About nine years ago I helped my brother-in-law move, and part of that was helping him move his gun safe. The count? He had THIRTY-THREE rifles. Complete with perfectly plausible reasonable explanations for each one -- this is my bird gun, this is my elk rifle, this is my new shotgun, this is my wife's shotgun, my old black powder rifles, I got a good deal on this gun so I couldn't pass it up, etc, etc etc.

Posted by: Aaron at October 3, 2012 11:02 AM

What a sweet moment. I'm gonna go tell my wife right now that I want to die in a box together. We'll see how she takes it.

But I hope my toddler lives long after we die in the box, heartwarming as the sentiment is.

Posted by: neal at October 3, 2012 1:20 PM

Geez. I think I got something in my eye.

My boy is very much the same way. He wants to be close to me and he tells me he loves me every night. As a result of his boyish ways, I've learned to let go of so much more, and as a result I have a little daredevil. Yeah, he falls down and gets hurt but that's part of life too.

Posted by: Brad at October 3, 2012 2:49 PM

What a touching post about a sweet boy. After watching "We Need to Talk About Kevin," the idea of archery as a hobby freaks me out!

Posted by: Beth at October 3, 2012 3:17 PM

makes my little heart ache! what a sweet boy. and sounds like he and muller fall on the same side of the nature/nurture debate. my ultrafeminist old neighbor who used to tell me that there is only .0000001% genetic differences between boys and girls can, ahem, suck it ;)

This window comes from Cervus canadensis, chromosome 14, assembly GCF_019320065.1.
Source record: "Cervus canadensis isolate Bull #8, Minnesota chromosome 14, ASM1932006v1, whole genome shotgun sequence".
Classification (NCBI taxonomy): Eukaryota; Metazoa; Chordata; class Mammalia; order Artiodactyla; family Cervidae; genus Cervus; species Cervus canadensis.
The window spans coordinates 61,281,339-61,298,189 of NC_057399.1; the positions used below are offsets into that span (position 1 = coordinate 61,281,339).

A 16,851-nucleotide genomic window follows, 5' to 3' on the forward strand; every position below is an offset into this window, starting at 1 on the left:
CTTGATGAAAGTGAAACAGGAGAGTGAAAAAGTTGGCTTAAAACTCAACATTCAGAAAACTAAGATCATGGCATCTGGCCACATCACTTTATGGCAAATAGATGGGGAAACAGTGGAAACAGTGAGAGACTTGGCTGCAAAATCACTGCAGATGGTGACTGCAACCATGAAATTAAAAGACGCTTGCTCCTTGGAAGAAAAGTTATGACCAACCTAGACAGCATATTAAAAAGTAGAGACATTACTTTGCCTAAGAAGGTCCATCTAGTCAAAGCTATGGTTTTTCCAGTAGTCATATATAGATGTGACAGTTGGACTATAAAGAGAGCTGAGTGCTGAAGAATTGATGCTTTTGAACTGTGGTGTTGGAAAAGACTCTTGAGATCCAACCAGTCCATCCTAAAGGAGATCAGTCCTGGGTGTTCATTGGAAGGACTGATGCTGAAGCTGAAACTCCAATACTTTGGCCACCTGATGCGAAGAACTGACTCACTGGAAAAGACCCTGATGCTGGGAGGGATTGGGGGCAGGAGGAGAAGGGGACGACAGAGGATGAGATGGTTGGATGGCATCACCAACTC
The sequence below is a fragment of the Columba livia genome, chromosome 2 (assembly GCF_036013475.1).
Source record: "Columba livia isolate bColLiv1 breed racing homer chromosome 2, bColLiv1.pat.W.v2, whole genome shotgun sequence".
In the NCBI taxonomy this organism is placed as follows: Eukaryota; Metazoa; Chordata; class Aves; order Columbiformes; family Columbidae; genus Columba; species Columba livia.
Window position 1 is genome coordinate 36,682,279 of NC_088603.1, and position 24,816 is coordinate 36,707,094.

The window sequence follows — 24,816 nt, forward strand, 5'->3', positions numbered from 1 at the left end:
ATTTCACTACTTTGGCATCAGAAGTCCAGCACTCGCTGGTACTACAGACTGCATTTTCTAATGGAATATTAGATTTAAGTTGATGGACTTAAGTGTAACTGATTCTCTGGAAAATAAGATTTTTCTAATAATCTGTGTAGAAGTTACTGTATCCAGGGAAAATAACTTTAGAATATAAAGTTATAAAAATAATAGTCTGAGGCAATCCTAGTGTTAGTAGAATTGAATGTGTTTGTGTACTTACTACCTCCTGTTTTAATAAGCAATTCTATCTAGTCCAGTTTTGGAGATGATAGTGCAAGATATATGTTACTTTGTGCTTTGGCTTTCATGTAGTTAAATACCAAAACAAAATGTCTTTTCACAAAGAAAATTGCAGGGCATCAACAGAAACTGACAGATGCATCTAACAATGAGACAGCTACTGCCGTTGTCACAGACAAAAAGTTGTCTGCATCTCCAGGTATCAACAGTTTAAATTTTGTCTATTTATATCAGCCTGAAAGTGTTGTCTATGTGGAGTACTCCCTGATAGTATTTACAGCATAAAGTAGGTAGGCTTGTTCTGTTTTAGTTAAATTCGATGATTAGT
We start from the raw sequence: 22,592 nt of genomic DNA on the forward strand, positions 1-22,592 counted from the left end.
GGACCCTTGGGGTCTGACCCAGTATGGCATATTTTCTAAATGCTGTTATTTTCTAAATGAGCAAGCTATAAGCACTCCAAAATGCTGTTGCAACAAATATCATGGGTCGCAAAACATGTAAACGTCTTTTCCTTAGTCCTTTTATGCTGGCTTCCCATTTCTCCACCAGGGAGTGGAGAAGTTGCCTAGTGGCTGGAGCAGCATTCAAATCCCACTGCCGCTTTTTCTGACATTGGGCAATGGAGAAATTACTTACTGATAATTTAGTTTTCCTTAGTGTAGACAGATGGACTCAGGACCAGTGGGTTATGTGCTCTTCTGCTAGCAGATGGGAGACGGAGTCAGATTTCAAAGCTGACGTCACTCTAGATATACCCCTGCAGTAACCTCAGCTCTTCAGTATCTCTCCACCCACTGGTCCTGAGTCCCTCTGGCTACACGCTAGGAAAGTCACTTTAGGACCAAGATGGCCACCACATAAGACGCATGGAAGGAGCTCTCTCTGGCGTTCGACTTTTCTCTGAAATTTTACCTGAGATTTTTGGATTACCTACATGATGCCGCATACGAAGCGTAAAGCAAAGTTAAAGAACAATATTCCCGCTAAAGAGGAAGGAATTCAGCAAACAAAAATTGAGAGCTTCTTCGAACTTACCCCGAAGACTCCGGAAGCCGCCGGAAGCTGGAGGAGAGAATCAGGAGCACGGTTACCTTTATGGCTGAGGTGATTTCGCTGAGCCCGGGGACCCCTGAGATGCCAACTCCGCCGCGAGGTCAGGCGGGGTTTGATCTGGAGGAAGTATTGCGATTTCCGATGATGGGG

Posted by: kati at October 3, 2012 4:51 PM

Awww. Sniff. Sniff. Makes my cynical little heart a little warm. (Actually - I'm a total mush-heart over kids. It's just this election season that is killing me.)

Posted by: Mindy at October 3, 2012 6:21 PM

Just too sweet...

Posted by: Theresa at October 3, 2012 6:50 PM

Meh, I wanted to shoot guns and made sticks swords. If it's nature/nurture, it might not be dependent on gender, but other genetic factors.

Had SO much fun playing Star Wars and battling with the kids, after all. ;)

Posted by: alektra at October 4, 2012 4:18 PM

And JUST saw this: http://imgur.com/iO2jz

Posted by: alektra at October 4, 2012 4:19 PM

I was the same way about guns for as long as I could be. I didn't even like water guns. So he made guns out of paper and bazookas out of toilet paper tubes and pistols out of Legos and used his fingers and made "pew, pew" noises everywhere and all the time. Finally we gave in and got him the Nerf gun he was begging for. Then one day we went to see my dad and he brought out his original Red Rider. It was strangely heartwarming to see the sober expression on my son's face listening to Papa explain gun safety. They now shoot the B.B. gun together regularly. Nobody's shot their eye out yet. I still don't love it, but the boy is obsessed with the things and he made a way to play with them out of nothing. He had a Nerf war for his 9th birthday. It was amazing to watch those boys. It still scares me, but we had to find a happy medium. At least I'm confident he's knowledgable and safe. And if he isn't, he knows the consequences.

Posted by: Amanda L at October 4, 2012 10:17 PM

My nephew was not allowed to have guns. As early as two, he would bite his toast into the shape of a gun and shoot people at the breakfast table.

Posted by: Leilani at October 5, 2012 12:46 PM